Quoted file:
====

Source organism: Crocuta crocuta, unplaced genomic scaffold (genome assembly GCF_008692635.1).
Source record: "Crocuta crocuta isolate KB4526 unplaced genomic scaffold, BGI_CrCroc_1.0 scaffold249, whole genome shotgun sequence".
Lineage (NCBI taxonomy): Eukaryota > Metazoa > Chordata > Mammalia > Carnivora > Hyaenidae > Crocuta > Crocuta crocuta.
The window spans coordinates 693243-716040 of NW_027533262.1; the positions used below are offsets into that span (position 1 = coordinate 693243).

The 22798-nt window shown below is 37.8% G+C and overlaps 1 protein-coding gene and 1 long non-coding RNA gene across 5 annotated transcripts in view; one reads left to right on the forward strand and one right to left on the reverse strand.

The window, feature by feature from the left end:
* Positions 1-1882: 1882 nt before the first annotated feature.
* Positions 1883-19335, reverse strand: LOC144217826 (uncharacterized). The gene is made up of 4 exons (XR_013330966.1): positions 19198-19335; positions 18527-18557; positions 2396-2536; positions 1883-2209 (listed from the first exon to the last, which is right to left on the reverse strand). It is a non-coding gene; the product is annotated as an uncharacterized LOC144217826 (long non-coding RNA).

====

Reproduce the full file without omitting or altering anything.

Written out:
Source organism: Crocuta crocuta, unplaced genomic scaffold (genome assembly GCF_008692635.1).
Source record: "Crocuta crocuta isolate KB4526 unplaced genomic scaffold, BGI_CrCroc_1.0 scaffold249, whole genome shotgun sequence".
Lineage (NCBI taxonomy): Eukaryota > Metazoa > Chordata > Mammalia > Carnivora > Hyaenidae > Crocuta > Crocuta crocuta.
The window spans coordinates 693243-716040 of NW_027533262.1; the positions used below are offsets into that span (position 1 = coordinate 693243).

The 22798-nt window shown below is 37.8% G+C and overlaps 1 protein-coding gene and 1 long non-coding RNA gene across 5 annotated transcripts in view; one reads left to right on the forward strand and one right to left on the reverse strand.

The window, feature by feature from the left end:
* Positions 1-1882: 1882 nt before the first annotated feature.
* Positions 1883-19335, reverse strand: LOC144217826 (uncharacterized). The gene is made up of 4 exons (XR_013330966.1): positions 19198-19335; positions 18527-18557; positions 2396-2536; positions 1883-2209 (listed from the first exon to the last, which is right to left on the reverse strand). It is a non-coding gene; the product is annotated as an uncharacterized LOC144217826 (long non-coding RNA).